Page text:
Now, what I’ve found ironic is I would go to these Berkshire Hathaway meetings, and you’ll see all these money managers show up and they all seem to listen, very on the edge of their seat, to his every word. And I always thought it was ironic; I’d look around and I’d see people that I knew were very active traders and it just was weird to me that they would get back on that plane and go back to New York and seemingly disregard this buy-and-hold mentality.  So, I believe Buffet’s big attraction to the S&P 500 is, at least, he knows it’s low turnover and that means not just a low management fee (which is, of course, very, very low compared to the 1%, the 3/4 to 1 and 1/2% range that a typical money manager’s going to charge) on top of that the S&P 500 is not engaging in a lot of activity and that means less friction costs and less taxes.

Steve Pomeranz: All right. So, here’s a problem that I have, myself being in the business for 35 years and really steering clients towards the creation of wealth and financial planning and this kind of thing, but here’s the problem that I see with this idea of it’s just about the S&P 500.  And, by the way, I totally agree that index funds are really the way to go.  Very hard for an active manager to capture excess return to justify their fees,  no question about it. But I think the average person can’t stand the idea of doing nothing for 25 years because it’s more psychological.  I mean, even Buffet said the other day in a CNBC interview, he said that there were three times since he’s owned Berkshire Hathaway that that stock, Berkshire Hathaway stock, has gone down 50%

Now maybe a guy like Buffet can hold on when stocks go down because he really understands the value of the company that he owns and the companies that he buys, but the average person doesn’t have a clue.  They see a number rising and falling every day when they check their phone or they check their statements.  They don’t have any idea.  And when things go bad, everybody’s…Actually, everybody’s asking me these days, “Hey, Steve, is there a time we should sell?  This looks like a fake rally to me.  Shouldn’t we sell?” I think it’s human nature to ask that question.  What do you think?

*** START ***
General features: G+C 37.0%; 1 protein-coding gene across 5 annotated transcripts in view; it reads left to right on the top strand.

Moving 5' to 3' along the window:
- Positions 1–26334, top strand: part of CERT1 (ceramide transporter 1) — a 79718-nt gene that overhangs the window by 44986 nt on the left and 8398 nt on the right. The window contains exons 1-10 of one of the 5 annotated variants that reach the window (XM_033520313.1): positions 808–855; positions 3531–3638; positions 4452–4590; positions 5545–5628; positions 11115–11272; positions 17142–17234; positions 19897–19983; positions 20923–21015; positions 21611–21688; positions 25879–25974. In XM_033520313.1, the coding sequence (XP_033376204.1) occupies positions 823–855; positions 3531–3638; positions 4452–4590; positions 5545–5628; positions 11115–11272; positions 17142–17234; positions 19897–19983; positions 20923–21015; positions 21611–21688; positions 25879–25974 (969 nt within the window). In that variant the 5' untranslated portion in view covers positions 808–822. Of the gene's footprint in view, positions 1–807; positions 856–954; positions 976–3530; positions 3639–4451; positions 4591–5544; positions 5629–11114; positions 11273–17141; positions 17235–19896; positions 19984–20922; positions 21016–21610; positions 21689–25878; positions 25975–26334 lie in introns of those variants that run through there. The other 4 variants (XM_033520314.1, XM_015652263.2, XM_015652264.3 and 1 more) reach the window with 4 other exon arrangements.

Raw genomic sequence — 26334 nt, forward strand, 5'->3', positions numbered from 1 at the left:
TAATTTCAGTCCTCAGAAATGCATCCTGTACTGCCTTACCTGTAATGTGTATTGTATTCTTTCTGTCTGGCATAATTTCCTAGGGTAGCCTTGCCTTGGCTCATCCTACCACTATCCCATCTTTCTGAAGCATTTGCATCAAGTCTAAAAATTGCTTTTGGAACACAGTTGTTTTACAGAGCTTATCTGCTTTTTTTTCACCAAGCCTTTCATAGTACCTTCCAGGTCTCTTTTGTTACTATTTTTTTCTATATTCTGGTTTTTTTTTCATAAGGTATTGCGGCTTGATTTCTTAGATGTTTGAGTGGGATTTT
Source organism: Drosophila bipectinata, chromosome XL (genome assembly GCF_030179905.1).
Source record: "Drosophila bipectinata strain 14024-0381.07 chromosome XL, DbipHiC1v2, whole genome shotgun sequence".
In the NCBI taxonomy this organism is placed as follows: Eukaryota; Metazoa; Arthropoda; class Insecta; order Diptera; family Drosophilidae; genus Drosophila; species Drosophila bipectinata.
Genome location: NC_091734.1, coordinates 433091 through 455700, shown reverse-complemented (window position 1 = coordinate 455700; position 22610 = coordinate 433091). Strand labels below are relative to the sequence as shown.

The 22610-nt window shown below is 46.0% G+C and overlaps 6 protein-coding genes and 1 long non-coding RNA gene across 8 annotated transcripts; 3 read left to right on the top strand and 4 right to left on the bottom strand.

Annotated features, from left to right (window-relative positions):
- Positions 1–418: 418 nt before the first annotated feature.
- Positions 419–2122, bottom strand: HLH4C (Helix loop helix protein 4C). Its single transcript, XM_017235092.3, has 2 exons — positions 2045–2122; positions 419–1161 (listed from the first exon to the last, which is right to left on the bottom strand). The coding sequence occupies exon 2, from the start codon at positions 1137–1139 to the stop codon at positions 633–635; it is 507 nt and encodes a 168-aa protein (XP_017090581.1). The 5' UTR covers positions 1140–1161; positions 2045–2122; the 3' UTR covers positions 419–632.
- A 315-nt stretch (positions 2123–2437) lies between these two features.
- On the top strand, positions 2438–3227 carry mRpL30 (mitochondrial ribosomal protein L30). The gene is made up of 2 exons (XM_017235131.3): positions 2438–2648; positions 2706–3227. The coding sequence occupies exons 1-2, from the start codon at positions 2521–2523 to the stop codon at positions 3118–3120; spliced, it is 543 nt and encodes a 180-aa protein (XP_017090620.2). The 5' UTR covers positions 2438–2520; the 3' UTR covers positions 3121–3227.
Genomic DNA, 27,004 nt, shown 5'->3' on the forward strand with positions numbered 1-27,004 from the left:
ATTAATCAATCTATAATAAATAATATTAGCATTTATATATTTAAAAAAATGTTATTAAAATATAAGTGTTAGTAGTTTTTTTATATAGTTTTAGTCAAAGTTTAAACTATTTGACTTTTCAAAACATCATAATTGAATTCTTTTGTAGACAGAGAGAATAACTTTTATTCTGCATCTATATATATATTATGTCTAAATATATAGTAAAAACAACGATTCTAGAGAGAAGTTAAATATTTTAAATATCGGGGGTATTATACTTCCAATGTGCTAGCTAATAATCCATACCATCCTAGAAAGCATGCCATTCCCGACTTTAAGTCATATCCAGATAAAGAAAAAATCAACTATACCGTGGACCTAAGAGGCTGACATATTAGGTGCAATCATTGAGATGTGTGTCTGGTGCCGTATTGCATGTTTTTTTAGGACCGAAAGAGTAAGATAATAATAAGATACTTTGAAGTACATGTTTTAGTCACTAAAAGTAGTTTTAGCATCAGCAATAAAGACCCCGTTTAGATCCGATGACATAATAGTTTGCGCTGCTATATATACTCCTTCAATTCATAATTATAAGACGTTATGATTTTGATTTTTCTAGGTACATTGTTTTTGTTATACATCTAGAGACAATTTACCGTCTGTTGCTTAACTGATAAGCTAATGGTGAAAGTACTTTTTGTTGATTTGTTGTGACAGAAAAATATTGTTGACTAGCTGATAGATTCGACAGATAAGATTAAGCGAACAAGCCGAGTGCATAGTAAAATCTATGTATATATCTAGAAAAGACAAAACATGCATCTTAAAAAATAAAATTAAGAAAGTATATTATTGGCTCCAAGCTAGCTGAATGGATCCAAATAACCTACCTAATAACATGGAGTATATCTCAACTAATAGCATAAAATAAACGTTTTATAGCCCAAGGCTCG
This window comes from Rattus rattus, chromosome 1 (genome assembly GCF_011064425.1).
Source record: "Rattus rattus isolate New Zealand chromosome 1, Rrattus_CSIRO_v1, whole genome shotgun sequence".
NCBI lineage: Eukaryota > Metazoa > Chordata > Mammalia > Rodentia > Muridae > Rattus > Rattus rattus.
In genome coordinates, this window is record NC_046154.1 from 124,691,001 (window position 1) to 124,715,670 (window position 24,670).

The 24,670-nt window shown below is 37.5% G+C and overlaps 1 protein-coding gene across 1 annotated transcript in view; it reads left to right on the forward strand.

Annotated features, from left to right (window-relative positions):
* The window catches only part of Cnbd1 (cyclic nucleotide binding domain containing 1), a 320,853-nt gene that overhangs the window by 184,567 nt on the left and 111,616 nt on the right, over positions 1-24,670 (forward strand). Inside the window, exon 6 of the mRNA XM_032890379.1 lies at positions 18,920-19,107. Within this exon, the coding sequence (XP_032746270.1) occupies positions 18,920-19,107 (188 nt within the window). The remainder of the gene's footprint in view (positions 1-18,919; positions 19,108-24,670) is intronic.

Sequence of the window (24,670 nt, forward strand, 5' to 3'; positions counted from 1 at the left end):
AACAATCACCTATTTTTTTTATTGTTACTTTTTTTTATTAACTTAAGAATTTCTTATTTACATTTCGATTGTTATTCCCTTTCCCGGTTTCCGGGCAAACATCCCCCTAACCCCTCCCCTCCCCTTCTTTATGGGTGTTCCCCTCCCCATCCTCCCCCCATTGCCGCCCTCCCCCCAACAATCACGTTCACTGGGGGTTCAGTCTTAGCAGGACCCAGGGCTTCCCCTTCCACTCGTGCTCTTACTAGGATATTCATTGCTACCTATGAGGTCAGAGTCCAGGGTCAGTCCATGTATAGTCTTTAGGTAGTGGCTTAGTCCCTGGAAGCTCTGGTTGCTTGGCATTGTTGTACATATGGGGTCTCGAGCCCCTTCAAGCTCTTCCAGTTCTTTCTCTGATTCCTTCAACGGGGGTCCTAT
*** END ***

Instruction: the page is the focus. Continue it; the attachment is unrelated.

Frank Byrd: So, first, on the issue of all of a sudden he’s now telling people to be passive investors when over his career he’s been an active investor …

Steve Pomeranz: By the way, I don’t mean to interrupt but he also hires two individuals, Todd and Ted, yes? Why isn’t he investing his company’s money in the S&P 500?

Frank Byrd: The simple answer, Buffet knows active management can work.  He knows that it is very rare, not because it is so impossible for some people to consistently do better than average—we know there is a subset of doctors that will consistently do better than average medical care.  What I believe is unstated, and I encourage everyone to read the latest Berkshire Hathaway report, he makes no bones about that indexing is not just something that the small investor should be doing, but it’s something the large investor should be doing. I believe the reason—if you read his written statements carefully—it really focuses on this idea that the typical choice to most people is a large money manager, and he is very explicit that size is the enemy of performance.

I call it the conspiracy of scale. You know, the investing public—if you think of them as consumers of Wall Street goods—the dirty secret of our business, Steve, is that the money management business has dis-economies of scale.  By that I mean, the more money you manage, the worse your returns are going to be, and because Buffet acknowledges the reality that the big money management firms, which is just practically where most people are going to have to invest their money, all but the index funds are going to give an inferior result.

So, he’s not saying that there aren’t some good money managers out there, but it’s typically going to be the small ones; and for the typical person, even professional investor, to be able to identify in advance the small manager, that they can get into that, by the way, will have the integrity to remain small, meaning, keep themselves closed to new investors past a certain size, he knows that’s not going to happen.

I’ve come into this business as an active manager.  I know alphas is possible.  I have yet to hire an active manager.  I take that back.  I hired an active manager for an international allocation and then, Murphy’s Law, he literally retires two months after I hired him.  Do you know how hard…you do know how hard it is because you and I are in the same business …you know how hard it is to find active managers where you know you have great confidence as a fiduciary that I am doing a better job giving my clients’ money to this manager over and above an index.

Steve Pomeranz: We got to stop right here.  My guest, Frank Byrd, founder of Fielder Capital, and you got to hear a little bit of an insider’s discussion on some of the issues, the investment issues of the day now that Buffet has come out with his annual report as he prepares for the annual meeting in May.  We get a chance to talk about one of our favorite subjects; so, Frank Byrd from Memphis, Tennessee, joining me today.

Thank you very, very much.  And don’t forget to find out more about Frank and to hear this conversation and interview again, join the conversation at stevepomeranz.com.
Thanks, Frank.

Frank Byrd: Thank you, Steve.